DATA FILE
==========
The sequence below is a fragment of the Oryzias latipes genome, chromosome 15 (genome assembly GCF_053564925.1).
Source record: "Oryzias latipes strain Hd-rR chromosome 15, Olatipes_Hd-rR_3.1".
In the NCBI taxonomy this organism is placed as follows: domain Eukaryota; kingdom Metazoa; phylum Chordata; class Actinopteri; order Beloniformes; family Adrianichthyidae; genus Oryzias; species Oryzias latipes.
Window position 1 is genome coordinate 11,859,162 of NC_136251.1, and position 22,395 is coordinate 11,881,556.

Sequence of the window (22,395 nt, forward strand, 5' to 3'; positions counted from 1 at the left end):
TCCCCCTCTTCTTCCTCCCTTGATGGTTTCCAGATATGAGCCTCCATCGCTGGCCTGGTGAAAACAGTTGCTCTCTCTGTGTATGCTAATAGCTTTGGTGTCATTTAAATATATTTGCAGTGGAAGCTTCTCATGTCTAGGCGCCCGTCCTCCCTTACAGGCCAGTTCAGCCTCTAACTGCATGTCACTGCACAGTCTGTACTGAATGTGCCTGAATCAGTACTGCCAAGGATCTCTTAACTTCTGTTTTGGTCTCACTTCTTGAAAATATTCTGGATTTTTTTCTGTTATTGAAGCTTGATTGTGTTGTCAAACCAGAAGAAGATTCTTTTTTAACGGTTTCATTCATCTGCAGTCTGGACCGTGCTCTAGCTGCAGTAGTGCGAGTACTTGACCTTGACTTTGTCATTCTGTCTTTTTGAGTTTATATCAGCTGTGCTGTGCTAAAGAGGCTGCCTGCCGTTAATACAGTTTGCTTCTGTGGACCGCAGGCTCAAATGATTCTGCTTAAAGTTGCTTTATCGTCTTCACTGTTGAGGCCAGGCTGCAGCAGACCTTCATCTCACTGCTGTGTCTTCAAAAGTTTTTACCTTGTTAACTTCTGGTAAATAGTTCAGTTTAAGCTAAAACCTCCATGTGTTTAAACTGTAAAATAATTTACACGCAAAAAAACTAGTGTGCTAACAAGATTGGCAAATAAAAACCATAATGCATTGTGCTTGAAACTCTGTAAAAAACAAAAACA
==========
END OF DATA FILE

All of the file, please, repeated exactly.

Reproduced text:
The sequence below is a fragment of the Oryzias latipes genome, chromosome 15 (genome assembly GCF_053564925.1).
Source record: "Oryzias latipes strain Hd-rR chromosome 15, Olatipes_Hd-rR_3.1".
In the NCBI taxonomy this organism is placed as follows: domain Eukaryota; kingdom Metazoa; phylum Chordata; class Actinopteri; order Beloniformes; family Adrianichthyidae; genus Oryzias; species Oryzias latipes.
Window position 1 is genome coordinate 11,859,162 of NC_136251.1, and position 22,395 is coordinate 11,881,556.

Sequence of the window (22,395 nt, forward strand, 5' to 3'; positions counted from 1 at the left end):
TCCCCCTCTTCTTCCTCCCTTGATGGTTTCCAGATATGAGCCTCCATCGCTGGCCTGGTGAAAACAGTTGCTCTCTCTGTGTATGCTAATAGCTTTGGTGTCATTTAAATATATTTGCAGTGGAAGCTTCTCATGTCTAGGCGCCCGTCCTCCCTTACAGGCCAGTTCAGCCTCTAACTGCATGTCACTGCACAGTCTGTACTGAATGTGCCTGAATCAGTACTGCCAAGGATCTCTTAACTTCTGTTTTGGTCTCACTTCTTGAAAATATTCTGGATTTTTTTCTGTTATTGAAGCTTGATTGTGTTGTCAAACCAGAAGAAGATTCTTTTTTAACGGTTTCATTCATCTGCAGTCTGGACCGTGCTCTAGCTGCAGTAGTGCGAGTACTTGACCTTGACTTTGTCATTCTGTCTTTTTGAGTTTATATCAGCTGTGCTGTGCTAAAGAGGCTGCCTGCCGTTAATACAGTTTGCTTCTGTGGACCGCAGGCTCAAATGATTCTGCTTAAAGTTGCTTTATCGTCTTCACTGTTGAGGCCAGGCTGCAGCAGACCTTCATCTCACTGCTGTGTCTTCAAAAGTTTTTACCTTGTTAACTTCTGGTAAATAGTTCAGTTTAAGCTAAAACCTCCATGTGTTTAAACTGTAAAATAATTTACACGCAAAAAAACTAGTGTGCTAACAAGATTGGCAAATAAAAACCATAATGCATTGTGCTTGAAACTCTGTAAAAAACAAAAACA